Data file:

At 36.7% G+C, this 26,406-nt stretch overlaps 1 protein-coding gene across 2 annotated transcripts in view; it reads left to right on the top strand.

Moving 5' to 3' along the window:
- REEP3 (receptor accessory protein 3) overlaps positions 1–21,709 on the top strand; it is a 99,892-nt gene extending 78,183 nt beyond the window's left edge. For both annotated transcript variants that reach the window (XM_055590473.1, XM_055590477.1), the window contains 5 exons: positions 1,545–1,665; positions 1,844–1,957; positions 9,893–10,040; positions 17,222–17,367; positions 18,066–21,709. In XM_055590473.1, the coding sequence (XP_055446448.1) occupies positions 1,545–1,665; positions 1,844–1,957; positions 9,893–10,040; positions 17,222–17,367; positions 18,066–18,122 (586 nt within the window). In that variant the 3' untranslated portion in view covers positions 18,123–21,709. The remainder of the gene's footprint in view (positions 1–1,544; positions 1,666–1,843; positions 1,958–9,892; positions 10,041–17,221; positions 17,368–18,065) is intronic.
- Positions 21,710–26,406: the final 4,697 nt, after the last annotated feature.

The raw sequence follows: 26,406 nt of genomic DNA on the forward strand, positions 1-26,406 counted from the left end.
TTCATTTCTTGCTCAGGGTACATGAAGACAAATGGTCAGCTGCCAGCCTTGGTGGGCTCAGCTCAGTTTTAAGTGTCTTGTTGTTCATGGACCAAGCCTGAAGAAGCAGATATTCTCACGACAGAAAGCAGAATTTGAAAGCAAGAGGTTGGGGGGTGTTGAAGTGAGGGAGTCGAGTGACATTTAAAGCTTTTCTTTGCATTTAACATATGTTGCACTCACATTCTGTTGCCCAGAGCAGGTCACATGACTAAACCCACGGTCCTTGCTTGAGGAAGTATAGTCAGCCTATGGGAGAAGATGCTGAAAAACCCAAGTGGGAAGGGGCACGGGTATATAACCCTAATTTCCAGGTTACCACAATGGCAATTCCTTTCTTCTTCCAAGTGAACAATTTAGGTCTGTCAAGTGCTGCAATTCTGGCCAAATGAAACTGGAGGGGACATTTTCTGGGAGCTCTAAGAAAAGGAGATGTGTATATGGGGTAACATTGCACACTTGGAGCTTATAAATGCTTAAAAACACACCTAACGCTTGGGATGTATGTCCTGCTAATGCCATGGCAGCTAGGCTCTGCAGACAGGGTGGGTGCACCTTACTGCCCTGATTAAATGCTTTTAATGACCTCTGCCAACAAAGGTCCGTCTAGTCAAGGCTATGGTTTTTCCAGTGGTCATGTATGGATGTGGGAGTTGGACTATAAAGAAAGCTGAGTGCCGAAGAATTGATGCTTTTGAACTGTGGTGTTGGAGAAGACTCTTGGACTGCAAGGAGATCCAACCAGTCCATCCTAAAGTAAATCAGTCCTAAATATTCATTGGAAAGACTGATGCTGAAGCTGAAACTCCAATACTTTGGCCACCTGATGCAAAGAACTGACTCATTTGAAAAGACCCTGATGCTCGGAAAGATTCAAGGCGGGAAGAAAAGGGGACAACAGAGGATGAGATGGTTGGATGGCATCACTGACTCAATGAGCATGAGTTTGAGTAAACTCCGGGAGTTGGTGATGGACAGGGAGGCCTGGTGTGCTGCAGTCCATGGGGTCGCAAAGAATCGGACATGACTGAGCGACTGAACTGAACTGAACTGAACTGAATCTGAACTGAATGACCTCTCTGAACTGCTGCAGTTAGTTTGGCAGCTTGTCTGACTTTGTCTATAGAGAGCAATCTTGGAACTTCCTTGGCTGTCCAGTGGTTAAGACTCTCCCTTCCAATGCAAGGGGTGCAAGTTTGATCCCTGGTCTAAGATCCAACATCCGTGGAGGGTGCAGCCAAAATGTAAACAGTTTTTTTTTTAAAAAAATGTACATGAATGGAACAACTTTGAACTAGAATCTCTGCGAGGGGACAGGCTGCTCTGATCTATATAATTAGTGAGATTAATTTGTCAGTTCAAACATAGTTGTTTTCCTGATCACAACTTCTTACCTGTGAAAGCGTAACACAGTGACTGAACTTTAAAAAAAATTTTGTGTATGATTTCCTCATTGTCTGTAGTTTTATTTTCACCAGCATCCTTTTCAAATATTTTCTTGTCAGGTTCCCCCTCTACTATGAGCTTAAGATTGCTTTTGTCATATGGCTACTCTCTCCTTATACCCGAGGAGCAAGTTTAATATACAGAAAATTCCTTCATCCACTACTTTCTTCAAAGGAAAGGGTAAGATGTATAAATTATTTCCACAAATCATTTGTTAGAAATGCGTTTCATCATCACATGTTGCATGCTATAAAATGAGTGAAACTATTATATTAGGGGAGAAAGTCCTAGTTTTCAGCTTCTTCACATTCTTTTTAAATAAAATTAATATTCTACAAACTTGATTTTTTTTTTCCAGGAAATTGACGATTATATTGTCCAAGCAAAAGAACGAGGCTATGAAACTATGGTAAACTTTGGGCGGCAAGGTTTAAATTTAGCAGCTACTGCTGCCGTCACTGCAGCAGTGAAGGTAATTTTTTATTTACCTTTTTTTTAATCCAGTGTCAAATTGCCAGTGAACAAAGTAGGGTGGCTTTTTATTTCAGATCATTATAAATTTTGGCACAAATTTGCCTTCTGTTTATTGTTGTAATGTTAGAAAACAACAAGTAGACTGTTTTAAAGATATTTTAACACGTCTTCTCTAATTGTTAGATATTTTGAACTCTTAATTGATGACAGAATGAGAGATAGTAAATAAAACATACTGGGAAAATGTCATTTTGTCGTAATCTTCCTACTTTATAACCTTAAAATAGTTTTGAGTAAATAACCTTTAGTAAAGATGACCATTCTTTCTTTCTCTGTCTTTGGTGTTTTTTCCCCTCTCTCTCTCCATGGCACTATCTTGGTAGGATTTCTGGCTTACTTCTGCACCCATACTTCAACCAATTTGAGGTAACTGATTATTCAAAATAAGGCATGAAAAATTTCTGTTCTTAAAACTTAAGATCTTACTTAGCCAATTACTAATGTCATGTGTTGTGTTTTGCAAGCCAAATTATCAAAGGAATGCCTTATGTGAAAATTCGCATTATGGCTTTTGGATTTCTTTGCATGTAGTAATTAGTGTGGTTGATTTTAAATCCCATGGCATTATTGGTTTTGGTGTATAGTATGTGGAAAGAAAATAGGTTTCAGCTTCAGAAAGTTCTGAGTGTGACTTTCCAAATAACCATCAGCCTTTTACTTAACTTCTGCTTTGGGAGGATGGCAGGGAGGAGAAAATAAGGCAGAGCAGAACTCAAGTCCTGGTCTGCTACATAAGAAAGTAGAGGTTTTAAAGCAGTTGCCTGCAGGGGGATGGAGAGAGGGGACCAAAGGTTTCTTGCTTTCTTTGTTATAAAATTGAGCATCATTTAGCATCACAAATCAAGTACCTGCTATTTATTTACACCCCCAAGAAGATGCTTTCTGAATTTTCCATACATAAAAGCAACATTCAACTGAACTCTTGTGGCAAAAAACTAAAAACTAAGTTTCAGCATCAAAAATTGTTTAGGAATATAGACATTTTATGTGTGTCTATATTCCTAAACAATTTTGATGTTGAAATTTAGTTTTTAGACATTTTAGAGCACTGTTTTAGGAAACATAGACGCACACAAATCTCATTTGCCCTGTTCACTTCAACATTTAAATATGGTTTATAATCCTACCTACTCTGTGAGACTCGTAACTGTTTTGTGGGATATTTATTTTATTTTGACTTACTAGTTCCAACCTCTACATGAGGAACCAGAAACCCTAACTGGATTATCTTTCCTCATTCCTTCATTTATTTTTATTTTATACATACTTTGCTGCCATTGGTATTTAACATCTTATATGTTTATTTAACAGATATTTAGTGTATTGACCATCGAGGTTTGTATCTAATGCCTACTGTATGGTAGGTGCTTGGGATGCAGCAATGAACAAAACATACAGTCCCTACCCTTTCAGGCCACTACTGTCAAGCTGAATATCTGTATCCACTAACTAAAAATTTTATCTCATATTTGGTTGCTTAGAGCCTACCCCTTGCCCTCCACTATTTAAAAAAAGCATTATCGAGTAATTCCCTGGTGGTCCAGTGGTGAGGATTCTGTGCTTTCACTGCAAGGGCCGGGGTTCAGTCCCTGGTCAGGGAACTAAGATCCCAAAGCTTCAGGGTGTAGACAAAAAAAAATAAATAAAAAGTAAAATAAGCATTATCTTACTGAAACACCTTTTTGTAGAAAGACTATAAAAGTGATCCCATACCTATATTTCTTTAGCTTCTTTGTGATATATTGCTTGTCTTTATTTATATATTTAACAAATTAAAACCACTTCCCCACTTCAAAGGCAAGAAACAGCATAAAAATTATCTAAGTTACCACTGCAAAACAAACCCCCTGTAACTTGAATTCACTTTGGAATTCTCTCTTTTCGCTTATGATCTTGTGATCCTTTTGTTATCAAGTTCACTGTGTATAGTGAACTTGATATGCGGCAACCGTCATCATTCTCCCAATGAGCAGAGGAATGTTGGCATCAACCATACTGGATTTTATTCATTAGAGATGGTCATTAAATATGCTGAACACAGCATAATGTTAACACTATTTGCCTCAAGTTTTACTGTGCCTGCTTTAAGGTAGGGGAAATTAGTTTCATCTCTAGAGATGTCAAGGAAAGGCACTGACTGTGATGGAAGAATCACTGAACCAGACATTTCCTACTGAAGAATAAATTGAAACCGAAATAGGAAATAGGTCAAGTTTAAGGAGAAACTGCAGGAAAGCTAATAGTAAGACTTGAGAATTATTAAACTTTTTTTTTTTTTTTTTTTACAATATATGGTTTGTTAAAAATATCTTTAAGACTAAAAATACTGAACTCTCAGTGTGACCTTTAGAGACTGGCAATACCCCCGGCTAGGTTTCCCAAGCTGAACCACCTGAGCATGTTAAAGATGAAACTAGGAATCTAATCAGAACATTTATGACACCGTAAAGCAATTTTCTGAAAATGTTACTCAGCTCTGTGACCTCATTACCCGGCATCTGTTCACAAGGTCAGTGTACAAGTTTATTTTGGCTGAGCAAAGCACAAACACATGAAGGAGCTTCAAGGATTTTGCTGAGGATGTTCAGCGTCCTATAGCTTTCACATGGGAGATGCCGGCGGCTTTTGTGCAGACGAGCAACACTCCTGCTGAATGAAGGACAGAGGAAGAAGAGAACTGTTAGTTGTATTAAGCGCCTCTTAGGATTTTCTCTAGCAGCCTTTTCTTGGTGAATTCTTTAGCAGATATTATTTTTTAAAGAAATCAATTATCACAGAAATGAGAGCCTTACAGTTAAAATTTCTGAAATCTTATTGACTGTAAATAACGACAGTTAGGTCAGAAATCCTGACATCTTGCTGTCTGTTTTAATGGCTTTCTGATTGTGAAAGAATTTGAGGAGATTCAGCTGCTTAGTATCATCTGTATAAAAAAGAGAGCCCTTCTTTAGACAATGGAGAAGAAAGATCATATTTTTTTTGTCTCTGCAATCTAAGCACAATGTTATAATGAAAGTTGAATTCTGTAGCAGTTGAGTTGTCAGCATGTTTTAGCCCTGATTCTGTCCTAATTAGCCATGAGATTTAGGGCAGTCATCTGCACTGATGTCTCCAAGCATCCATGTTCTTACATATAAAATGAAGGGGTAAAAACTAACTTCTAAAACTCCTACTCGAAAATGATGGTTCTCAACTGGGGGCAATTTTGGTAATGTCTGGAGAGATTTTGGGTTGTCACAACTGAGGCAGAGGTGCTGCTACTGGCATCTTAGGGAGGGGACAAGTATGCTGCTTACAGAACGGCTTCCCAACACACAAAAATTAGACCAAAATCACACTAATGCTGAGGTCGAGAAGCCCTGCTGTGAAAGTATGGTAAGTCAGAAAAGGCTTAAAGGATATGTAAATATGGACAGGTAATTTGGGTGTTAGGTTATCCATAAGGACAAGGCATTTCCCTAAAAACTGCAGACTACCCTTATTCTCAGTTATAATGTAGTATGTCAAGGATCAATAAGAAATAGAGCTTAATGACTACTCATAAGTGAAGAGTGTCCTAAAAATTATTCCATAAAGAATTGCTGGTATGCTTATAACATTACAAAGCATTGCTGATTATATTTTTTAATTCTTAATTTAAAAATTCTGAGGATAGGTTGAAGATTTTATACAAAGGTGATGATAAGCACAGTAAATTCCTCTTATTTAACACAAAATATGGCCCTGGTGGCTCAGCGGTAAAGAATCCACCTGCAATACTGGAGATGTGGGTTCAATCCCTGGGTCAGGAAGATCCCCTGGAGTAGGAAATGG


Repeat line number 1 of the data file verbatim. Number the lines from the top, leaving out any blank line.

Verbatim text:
At 36.7% G+C, this 26,406-nt stretch overlaps 1 protein-coding gene across 2 annotated transcripts in view; it reads left to right on the top strand.